What was notable by its absence here is the language of universal norms - of democracy, human rights and the rule of law - which has underpinned peace in most of western Europe since the second world war; and in the process confined the "banality of evil" to the peripheries of Northern Ireland, the Basque country, Cyprus and Corsica. Again, there is a political logic at work here: for the much-vaunted Northern Ireland "peace process" has always been driven by the most cynical "New Labour" Realpolitik, which allowed the paramilitary narrative of the "troubles" to be legitimated in the negotiations leading to the Belfast agreement and in the recurrent crises over its implementation.
The insurgent logic
It is thus unsurprising - though doubtless this will come as a shock to many - to discover that sympathy for the rationales given by paramilitaries for their violence was found by the Northern Ireland Life and Times Survey to have nearly doubled between 1998 and 2007. This sentiment was particularly evident among a section of young Catholics, the basis for the re-emergence of a republican challenge. To this new (even if small) cohort, denunciation by the grey-haired Provisionals is water off a duck's back.
For while the 1974 power-sharing experiment was brought down by the "loyalist" strike to which the state of the day showed far too much pusinallimity, the fact that the IRA campaign continued unrelenting helped drive moderate Protestants into the hands of bigoted politicians and the paramilitaries in the van. Indeed, Adams and McGuinness were to come to formal authority in the Provisional movement as critics of the southern republican leadership that had engaged in a fruitless ceasefire in subsequent months.
Moreover, the terms of the St Andrews negotiations leading to the agreement of October 2006 - which saw the Democratic Unionist Party go into government with Sinn Féin only on condition that it was able to block all republican demands - has (as the historian Henry Patterson has argued) finally restored the pre-1972 "unionist veto" on politics in Northern Ireland. The governmental hiatus of 2008 followed the serial vetoing by the DUP of SF aspirations on ending academic selection, recognising the Irish language, having a "conflict transformation centre" at the Maze prison and bringing about the devolution of policing and justice. The inability of the republican leaders to achieve their political goals has given credence to those at the margin who say they should be advanced - as Adams and McGuinness too once said - by other means.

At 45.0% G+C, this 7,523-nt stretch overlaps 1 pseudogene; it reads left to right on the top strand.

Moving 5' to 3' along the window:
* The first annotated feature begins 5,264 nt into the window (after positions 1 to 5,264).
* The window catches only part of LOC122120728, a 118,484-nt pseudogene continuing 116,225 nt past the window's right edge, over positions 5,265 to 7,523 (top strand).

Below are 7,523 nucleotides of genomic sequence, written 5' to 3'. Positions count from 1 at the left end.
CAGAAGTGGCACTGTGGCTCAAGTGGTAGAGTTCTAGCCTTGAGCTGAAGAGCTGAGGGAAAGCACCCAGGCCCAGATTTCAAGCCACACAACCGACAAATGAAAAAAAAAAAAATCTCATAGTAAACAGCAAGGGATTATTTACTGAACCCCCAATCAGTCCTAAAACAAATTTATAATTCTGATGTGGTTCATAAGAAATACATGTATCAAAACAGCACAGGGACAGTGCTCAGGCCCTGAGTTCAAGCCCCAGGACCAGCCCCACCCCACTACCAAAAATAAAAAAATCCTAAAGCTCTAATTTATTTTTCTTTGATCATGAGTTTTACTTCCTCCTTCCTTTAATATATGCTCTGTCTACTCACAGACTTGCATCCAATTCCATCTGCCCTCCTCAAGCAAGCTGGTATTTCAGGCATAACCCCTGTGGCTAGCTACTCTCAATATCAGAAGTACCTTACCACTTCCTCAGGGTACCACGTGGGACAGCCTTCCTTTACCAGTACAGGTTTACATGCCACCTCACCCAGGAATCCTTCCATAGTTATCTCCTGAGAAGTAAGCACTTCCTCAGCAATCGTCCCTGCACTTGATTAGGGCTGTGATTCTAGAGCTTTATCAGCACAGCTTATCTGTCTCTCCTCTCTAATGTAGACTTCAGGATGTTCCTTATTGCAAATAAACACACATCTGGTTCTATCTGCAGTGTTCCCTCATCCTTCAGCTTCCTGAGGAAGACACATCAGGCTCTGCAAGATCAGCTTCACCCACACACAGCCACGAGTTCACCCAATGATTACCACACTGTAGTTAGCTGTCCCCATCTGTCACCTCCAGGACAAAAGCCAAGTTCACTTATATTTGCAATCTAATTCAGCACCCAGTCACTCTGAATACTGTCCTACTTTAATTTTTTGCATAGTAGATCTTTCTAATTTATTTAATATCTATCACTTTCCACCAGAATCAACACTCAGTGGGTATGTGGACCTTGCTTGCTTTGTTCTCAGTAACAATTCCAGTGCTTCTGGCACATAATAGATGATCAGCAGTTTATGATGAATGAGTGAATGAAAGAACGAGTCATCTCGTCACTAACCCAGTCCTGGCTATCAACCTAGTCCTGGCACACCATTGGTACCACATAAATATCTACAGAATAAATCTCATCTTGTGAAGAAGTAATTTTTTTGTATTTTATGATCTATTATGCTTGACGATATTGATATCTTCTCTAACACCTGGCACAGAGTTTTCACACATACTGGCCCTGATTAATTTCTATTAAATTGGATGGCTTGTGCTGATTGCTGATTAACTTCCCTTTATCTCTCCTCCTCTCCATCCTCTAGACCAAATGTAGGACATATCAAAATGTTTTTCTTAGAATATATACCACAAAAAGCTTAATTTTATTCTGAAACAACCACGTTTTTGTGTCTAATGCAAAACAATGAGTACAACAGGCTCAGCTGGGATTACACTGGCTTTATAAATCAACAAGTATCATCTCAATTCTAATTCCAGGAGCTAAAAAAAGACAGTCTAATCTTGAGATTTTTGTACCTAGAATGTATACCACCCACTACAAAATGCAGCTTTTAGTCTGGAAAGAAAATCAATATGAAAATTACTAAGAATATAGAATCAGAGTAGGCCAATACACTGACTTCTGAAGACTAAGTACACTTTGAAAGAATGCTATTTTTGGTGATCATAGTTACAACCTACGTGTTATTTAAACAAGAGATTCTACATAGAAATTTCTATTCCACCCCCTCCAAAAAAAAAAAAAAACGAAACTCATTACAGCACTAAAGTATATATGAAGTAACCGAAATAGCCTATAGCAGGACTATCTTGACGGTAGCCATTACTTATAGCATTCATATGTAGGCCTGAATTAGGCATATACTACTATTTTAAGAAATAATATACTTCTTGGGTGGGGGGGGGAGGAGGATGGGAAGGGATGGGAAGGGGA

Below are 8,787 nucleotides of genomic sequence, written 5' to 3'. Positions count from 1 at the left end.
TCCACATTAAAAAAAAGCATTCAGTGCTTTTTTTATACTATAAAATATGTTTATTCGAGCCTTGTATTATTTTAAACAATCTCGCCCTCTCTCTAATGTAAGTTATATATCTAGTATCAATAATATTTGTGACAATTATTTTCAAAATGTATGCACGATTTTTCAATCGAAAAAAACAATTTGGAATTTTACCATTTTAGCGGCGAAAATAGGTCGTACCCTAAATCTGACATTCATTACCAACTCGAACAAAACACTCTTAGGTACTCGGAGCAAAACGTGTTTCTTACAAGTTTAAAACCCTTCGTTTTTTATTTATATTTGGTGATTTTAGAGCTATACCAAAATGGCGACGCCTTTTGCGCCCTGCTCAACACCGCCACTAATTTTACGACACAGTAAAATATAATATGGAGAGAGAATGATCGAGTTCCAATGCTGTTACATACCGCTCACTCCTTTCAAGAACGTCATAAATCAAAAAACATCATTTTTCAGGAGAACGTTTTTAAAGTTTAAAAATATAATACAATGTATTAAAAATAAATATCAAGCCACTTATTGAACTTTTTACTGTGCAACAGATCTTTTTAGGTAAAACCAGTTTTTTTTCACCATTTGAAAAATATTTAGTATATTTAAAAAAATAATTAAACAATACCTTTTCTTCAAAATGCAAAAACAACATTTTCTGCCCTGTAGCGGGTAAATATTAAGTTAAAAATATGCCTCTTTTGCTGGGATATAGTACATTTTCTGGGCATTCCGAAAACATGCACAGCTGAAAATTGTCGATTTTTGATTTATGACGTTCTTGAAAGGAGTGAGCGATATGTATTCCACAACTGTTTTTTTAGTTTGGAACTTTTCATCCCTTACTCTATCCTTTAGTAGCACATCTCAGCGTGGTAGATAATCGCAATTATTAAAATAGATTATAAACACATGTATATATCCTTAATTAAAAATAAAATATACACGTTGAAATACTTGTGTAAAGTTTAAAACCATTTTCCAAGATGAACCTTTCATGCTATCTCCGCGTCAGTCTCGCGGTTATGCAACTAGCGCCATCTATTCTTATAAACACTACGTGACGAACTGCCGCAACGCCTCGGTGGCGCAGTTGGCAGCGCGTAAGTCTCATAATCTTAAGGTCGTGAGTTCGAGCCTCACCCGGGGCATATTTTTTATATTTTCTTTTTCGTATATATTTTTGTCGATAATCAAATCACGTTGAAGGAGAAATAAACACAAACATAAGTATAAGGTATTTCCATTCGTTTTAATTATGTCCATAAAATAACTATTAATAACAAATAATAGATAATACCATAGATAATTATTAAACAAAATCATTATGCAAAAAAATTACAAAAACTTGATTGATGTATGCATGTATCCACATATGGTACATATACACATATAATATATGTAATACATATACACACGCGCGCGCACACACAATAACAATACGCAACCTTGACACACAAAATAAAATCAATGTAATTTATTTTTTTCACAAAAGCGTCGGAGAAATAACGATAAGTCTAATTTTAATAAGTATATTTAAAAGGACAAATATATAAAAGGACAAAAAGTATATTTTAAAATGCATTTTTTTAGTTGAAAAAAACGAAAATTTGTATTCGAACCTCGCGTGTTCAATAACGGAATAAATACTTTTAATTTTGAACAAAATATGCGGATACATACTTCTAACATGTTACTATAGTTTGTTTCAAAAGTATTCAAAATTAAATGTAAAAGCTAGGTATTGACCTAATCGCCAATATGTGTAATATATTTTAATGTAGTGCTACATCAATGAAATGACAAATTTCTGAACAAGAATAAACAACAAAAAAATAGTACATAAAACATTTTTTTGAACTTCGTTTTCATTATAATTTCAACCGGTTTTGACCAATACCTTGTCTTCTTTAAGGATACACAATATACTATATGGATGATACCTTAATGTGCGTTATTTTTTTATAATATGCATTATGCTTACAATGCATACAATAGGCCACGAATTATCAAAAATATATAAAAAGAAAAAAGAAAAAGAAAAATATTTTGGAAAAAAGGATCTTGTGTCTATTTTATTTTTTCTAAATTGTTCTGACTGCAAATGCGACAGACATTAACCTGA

The wearing tide
There is, however, good reason not to fear that, in another clichéd comment that has been much heard in recent days, Northern Ireland will return to "the bad old days". The massive violence of the early 1970s stemmed from the "security dilemma" that state collapse engenders, with major paramilitary forces ensuing. The British state, so reluctant then to intervene, fatally put off dismantling the unionist ancien régime until the human damage had been done. No such scenario of utter constitutional uncertainty can now be envisaged. In any event, as Rogers Brubaker has argued, such ethnic conflicts tend over time to burn themselves out, despite the efforts of ethno-political entrepreneurs to stoke the fires, as the quotidian concerns of ordinary citizens' take over.
And it was these war-weary concerns which (though it has been written out of the official narrative) were critical to bringing paramilitarism to an end in 1994. Huge peace demonstrations, organised by the trade unions in late 1993, brought to a close an awful period marked by an IRA bomb in the Shankill and the Ulster Freedom Fighters (UFF) massacre at Greysteel, and violence on such a scale was never to recur.
Once again in Northern Ireland, history has repeated itself - but not only as human tragedy, and not only in the black farce of paramilitaries-turned-politicians becoming sanctimonious about other paramilitaries who took them at their previous word. For on 11 March, lunchtime rallies, mounted by the Irish Congress of Trade Unions, brought the centre of Belfast to a halt and took place in other cities across the region. There the language was the universal language of human solidarity and principled hostility to all violence. And that, in the end, will prevail.
Robin Wilson (Belfast, Policy Analyst): The suggestion that the various secretaries of state for the nations and regions should be wrapped up into one department has made sense ever since devolution was established in the initial years of ‘New’ Labour. But devolution to Scotland, Wales and (always shakily) Northern Ireland was, paradoxically, characterised by the patrician English trope of amateurish muddling through. And so the repeated case made by the Constitution Unit for a formal system of intergovernmental relations, as in Canada or Australia—and of which the unified department would have been one element, along with Lords reform to make the second chamber a voice for the nations and regions—fell on deaf Whitehall ears. Other departments in effect became ‘English’ departments, even when their actions had implications for devolved counterparts.
A decision to move belatedly towards having a single minister for the devolved jurisdictions at the cabinet table—a further step from the rather awkward job-sharing of recent years—would certainly be welcome, if media speculation is borne out. But a fly in the ointment remains Northern Ireland—and if such a move were premised on a belief that imminent devolution of policing and justice powers would slot in the last piece of the jigsaw of a settlement for the troubled region, this could turn out to be a mistaken assumption.